L. Randall Wray has an essay in the recent issue of the World Economic Review. Wray’s target is the belief that “government needs tax revenue to pay for most (or even all) of its spending.” According to Wray, a version of this belief distorts our understanding of what are the limits of, say, the US federal government’s ability to spend. (In terms of the sense of “limits” here, Wray wants to distinguish between the constraints imposed by the particularities of US law and broader financial/economic constraints.)
With the aid of references to the history of American colonial paper currency, Wray presents a competing conception of tax revenues as “redemption,” according to which taxes support the value of the notes that have been issued, rather than being the means by which the government raises its “income” and a precondition of its ability to spend.
What’s the upshot of this “taxes as redemption” story?
While affordability is not in question, inflation is a danger. To be sure, inflation can occur even at low levels of aggregate demand (witness the stagflation of the 1970s in the USA), but if government spending should drive the economy beyond full employment, then inflation will result. Government spending can also be inflationary before full employment if it is directed to sectors with a low elasticity of output (where additional demand causes prices to rise without increasing output much). One could envision additional ways in which misdirected spending and poor policy could cause inflation. The point is, however, that the danger is not affordability but rather inflation.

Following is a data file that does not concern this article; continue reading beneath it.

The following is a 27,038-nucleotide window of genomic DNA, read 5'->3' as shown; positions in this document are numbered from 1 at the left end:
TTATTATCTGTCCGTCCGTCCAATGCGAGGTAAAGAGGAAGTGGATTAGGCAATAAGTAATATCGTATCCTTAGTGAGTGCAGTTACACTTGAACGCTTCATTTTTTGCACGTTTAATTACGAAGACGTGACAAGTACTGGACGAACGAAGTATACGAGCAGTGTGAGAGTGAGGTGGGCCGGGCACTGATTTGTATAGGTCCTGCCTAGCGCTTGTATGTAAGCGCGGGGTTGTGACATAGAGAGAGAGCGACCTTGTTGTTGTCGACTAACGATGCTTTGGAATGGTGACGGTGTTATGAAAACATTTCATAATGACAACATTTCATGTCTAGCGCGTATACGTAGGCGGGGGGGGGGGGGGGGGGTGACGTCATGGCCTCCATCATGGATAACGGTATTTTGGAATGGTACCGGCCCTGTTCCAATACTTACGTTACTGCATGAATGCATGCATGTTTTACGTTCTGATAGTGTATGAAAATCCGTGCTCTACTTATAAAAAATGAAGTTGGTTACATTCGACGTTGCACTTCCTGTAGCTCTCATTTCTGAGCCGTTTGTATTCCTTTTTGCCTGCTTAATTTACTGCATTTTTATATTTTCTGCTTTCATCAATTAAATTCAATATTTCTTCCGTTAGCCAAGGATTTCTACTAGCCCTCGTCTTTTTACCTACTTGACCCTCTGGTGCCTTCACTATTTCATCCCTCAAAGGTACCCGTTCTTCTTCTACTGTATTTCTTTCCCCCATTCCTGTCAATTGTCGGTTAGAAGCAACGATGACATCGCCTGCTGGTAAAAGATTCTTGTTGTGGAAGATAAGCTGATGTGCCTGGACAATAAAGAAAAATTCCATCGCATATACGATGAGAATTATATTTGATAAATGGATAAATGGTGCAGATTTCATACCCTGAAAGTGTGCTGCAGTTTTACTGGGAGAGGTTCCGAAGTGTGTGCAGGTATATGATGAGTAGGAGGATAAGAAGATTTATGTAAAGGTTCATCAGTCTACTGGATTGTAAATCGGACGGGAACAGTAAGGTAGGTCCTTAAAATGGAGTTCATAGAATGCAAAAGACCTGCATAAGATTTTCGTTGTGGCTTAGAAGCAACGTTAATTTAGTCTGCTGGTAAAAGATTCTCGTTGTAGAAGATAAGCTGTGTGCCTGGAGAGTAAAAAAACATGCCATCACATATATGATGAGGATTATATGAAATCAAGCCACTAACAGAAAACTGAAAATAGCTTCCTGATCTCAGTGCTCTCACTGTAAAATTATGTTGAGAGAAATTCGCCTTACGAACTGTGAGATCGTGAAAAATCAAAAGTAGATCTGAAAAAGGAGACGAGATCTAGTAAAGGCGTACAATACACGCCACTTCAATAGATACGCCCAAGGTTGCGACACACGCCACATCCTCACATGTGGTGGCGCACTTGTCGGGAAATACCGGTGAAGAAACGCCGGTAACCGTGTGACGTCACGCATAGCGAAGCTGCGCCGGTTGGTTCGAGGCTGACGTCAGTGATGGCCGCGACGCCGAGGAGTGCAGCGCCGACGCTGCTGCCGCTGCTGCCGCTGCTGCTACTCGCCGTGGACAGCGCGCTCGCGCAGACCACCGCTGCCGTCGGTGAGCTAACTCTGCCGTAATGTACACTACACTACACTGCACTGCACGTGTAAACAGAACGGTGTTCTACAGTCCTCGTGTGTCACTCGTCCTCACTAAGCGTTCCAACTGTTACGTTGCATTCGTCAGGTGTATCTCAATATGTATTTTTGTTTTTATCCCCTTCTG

Currency depreciation is also a possibility for floating exchange rate systems […]
Hence, “more austerity” can be the right answer, but only in specific circumstances. If government is spending so much that prices are rising faster than desired, or if the currency is depreciating more than desired, then the answer could be to reduce spending or raise taxes. The difference here is not subtle. In these cases, it is not affordability but rather inflation or currency depreciation that is the problem. Policy makers ought to be able to see the difference: austerity is needed not because government is running out of its own currency but rather because prices are rising or currency is depreciating more rapidly than desired.
You can read the essay here: (pdf) “Taxes are for Redemption, Not Spending“